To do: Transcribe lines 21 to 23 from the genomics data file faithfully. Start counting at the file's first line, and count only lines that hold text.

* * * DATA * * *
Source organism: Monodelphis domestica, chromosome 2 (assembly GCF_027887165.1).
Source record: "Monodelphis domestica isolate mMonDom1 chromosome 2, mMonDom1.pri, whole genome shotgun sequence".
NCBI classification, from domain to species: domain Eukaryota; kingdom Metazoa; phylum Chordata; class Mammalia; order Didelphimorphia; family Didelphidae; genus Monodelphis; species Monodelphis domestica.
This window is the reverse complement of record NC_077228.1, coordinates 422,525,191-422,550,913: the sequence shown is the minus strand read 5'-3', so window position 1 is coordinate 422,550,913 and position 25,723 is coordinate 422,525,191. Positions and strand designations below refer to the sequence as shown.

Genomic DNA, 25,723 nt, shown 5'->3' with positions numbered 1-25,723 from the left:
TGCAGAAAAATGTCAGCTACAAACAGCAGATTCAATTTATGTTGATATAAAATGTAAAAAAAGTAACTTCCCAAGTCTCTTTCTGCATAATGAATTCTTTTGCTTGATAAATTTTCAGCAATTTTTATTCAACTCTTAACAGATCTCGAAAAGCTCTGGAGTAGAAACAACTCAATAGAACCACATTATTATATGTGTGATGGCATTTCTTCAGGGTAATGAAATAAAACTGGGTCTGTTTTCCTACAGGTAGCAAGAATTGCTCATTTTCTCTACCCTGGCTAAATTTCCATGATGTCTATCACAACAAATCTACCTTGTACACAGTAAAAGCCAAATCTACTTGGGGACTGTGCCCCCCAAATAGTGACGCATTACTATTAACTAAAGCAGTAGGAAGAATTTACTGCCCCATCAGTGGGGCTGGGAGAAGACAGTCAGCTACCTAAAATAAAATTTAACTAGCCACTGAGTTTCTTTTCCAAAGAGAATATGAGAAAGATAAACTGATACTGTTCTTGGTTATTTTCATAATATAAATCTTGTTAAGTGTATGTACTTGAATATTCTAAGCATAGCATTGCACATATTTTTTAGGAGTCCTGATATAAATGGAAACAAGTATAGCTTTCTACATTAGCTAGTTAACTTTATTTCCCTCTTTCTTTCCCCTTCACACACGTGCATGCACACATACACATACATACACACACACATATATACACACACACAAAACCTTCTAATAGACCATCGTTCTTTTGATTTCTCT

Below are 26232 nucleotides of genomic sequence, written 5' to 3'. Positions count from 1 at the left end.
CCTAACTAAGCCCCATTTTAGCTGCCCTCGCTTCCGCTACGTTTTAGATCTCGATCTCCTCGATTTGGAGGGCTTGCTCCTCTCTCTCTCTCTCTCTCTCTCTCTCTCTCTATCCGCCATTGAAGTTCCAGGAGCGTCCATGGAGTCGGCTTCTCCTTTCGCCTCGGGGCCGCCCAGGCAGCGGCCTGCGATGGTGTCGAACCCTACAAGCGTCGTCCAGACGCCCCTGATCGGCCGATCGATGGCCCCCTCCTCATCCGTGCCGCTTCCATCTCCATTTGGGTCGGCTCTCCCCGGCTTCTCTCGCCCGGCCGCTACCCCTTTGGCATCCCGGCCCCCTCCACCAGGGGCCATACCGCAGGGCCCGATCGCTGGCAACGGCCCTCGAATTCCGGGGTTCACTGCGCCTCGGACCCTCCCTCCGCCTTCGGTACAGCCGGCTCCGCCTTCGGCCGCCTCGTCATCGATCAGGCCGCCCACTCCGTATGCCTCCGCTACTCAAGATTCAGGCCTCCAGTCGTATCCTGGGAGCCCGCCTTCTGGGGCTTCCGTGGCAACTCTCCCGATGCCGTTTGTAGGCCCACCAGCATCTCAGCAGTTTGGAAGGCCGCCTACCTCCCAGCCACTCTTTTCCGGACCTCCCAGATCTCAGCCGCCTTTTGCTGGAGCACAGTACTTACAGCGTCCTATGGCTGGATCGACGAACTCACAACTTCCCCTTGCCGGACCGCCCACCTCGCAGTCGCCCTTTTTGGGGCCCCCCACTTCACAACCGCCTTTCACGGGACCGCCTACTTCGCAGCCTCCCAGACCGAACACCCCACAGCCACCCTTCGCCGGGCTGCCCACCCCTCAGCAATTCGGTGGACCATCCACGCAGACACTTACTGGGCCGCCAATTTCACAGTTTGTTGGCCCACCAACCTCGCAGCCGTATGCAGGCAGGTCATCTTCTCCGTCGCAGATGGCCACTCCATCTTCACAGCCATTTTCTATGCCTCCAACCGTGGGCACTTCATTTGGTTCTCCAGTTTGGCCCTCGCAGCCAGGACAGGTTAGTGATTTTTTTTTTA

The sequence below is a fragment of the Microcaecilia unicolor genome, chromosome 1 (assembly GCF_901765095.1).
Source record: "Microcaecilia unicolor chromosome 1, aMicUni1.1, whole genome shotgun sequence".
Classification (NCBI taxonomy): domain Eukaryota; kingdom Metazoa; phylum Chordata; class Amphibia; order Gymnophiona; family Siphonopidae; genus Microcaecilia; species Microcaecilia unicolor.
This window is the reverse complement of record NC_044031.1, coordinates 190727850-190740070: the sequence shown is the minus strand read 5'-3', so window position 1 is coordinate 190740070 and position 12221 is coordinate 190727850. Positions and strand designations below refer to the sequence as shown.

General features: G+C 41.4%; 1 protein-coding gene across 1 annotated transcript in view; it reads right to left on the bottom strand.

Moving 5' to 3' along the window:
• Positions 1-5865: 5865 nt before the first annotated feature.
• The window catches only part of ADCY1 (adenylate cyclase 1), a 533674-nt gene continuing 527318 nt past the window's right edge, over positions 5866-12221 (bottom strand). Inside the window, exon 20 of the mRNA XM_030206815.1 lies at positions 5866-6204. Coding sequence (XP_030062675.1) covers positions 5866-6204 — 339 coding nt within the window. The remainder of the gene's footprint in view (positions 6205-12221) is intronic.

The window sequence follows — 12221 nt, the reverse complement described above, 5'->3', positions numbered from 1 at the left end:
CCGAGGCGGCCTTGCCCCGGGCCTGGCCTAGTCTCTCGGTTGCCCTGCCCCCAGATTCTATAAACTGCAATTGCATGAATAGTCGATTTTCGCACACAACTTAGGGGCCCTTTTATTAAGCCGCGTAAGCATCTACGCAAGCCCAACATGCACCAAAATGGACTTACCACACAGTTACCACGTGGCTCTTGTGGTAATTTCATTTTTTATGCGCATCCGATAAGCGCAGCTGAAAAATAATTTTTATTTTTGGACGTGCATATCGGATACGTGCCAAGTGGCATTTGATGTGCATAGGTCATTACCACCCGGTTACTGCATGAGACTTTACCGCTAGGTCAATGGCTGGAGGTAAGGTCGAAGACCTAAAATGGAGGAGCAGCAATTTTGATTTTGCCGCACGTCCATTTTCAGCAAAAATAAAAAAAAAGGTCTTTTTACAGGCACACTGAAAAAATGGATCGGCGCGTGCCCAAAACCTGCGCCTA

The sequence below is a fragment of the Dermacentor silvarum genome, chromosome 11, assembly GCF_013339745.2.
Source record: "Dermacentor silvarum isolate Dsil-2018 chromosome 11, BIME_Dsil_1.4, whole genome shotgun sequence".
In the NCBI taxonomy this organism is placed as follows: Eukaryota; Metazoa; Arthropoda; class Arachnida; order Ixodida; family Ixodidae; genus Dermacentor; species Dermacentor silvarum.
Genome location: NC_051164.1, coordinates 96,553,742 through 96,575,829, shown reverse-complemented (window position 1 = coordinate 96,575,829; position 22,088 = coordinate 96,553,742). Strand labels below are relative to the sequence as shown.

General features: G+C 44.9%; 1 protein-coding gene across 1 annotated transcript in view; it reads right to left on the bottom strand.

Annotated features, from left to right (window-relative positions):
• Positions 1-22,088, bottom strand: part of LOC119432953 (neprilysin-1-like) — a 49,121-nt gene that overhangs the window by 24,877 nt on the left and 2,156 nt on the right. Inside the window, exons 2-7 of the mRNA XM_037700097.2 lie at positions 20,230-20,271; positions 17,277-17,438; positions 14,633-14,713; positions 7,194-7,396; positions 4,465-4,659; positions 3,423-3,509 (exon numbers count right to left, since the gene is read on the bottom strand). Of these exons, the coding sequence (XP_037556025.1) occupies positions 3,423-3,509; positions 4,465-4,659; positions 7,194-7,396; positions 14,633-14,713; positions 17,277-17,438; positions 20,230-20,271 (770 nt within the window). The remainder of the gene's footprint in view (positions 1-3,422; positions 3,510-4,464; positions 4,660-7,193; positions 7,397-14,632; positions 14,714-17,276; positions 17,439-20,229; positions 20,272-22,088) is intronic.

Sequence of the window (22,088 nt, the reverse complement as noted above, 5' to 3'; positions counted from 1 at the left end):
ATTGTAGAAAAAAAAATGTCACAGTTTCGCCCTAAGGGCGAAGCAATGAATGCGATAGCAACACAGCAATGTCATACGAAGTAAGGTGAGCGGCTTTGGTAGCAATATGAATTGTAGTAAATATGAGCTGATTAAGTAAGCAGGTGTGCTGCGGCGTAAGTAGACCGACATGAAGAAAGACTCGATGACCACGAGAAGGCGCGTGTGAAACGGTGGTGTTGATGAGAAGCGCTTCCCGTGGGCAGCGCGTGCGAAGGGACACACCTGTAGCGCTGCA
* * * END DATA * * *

In the NCBI taxonomy this organism is placed as follows: Eukaryota; Metazoa; Arthropoda; class Arachnida; order Ixodida; family Ixodidae; genus Dermacentor; species Dermacentor silvarum.
Genome location: NC_051164.1, coordinates 96,553,742 through 96,575,829, shown reverse-complemented (window position 1 = coordinate 96,575,829; position 22,088 = coordinate 96,553,742). Strand labels below are relative to the sequence as shown.

General features: G+C 44.9%; 1 protein-coding gene across 1 annotated transcript in view; it reads right to left on the bottom strand.